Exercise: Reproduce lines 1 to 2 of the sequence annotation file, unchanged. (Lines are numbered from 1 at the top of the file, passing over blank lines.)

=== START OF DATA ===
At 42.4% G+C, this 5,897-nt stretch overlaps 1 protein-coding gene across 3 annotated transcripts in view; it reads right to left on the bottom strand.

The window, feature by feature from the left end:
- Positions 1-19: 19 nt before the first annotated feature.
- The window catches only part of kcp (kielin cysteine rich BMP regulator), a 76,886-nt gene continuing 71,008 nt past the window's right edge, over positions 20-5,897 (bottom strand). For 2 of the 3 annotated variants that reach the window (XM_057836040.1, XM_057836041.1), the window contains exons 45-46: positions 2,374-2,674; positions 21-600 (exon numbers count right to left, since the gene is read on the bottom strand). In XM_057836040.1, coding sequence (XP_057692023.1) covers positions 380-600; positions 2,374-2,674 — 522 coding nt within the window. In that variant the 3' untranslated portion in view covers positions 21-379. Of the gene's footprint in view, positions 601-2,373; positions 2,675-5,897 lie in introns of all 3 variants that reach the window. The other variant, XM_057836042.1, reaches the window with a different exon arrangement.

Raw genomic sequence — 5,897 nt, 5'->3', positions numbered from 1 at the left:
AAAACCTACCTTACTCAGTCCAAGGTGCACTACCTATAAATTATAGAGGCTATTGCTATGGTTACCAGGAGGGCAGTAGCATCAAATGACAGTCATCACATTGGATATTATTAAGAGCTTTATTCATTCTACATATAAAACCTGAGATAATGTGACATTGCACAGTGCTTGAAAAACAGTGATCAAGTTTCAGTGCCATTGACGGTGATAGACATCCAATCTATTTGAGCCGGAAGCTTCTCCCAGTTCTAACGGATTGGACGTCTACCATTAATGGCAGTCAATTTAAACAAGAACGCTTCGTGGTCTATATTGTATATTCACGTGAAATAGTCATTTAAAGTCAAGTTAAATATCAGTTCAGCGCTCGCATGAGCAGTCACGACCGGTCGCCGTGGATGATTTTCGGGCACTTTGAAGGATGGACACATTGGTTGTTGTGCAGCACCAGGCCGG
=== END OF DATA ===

At 42.4% G+C, this 5,897-nt stretch overlaps 1 protein-coding gene across 3 annotated transcripts in view; it reads right to left on the bottom strand.

The window, feature by feature from the left end: